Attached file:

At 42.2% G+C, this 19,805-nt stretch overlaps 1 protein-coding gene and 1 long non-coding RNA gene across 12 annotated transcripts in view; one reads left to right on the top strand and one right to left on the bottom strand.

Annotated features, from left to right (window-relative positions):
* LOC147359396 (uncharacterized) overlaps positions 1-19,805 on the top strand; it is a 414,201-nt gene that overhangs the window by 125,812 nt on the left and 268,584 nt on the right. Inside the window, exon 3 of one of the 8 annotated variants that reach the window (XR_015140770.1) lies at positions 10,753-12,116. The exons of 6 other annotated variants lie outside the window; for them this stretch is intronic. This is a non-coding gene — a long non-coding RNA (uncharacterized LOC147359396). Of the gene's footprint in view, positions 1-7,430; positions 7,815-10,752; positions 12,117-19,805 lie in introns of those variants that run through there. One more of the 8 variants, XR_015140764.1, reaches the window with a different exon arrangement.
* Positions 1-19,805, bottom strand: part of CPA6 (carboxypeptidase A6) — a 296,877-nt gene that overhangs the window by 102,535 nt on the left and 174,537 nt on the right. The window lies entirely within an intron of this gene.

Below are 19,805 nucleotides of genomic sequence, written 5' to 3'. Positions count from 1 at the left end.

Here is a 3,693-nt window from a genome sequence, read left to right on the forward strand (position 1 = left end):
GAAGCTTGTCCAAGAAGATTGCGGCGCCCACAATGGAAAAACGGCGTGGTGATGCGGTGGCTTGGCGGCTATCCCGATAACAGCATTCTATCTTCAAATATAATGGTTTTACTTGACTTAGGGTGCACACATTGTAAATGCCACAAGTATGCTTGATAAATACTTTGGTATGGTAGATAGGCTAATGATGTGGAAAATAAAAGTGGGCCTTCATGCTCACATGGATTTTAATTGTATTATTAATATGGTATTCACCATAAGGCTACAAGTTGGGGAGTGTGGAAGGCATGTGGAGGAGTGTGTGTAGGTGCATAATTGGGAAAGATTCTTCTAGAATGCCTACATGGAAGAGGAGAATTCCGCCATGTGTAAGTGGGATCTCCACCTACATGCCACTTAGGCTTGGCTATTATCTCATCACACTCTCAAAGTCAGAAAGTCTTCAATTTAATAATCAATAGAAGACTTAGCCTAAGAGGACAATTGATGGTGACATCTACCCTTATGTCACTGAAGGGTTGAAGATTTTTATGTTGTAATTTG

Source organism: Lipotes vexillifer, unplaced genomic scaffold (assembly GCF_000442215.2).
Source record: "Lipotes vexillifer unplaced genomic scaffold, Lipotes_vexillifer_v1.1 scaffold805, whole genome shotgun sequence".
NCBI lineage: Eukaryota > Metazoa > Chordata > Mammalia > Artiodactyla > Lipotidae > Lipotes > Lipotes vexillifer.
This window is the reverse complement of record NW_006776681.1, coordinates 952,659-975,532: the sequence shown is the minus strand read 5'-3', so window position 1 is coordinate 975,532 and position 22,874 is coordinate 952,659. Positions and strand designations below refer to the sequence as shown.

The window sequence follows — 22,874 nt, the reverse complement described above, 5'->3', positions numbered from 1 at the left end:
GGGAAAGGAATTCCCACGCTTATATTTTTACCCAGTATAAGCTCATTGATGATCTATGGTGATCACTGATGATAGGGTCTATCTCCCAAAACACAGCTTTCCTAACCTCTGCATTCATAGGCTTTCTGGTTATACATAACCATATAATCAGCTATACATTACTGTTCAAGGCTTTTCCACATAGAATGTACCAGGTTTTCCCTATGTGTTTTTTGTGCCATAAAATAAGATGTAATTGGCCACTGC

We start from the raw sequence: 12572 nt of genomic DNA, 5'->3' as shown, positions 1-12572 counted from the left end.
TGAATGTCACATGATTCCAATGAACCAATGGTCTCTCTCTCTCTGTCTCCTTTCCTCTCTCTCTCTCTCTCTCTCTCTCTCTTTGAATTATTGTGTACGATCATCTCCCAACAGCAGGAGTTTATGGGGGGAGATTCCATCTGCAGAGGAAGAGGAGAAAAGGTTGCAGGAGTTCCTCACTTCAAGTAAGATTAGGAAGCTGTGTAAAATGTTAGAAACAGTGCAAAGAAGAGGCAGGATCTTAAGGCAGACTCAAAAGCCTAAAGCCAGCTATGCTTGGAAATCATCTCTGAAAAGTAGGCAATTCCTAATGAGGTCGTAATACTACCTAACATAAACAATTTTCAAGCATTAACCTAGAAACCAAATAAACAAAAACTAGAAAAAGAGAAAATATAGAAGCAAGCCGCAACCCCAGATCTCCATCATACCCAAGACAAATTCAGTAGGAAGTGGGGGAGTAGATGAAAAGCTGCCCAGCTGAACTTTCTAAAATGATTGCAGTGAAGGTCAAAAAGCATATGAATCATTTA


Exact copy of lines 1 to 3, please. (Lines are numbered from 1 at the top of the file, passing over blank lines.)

At 42.2% G+C, this 19,805-nt stretch overlaps 1 protein-coding gene and 1 long non-coding RNA gene across 12 annotated transcripts in view; one reads left to right on the top strand and one right to left on the bottom strand.

Annotated features, from left to right (window-relative positions):
* LOC147359396 (uncharacterized) overlaps positions 1-19,805 on the top strand; it is a 414,201-nt gene that overhangs the window by 125,812 nt on the left and 268,584 nt on the right. Inside the window, exon 3 of one of the 8 annotated variants that reach the window (XR_015140770.1) lies at positions 10,753-12,116. The exons of 6 other annotated variants lie outside the window; for them this stretch is intronic. This is a non-coding gene — a long non-coding RNA (uncharacterized LOC147359396). Of the gene's footprint in view, positions 1-7,430; positions 7,815-10,752; positions 12,117-19,805 lie in introns of those variants that run through there. One more of the 8 variants, XR_015140764.1, reaches the window with a different exon arrangement.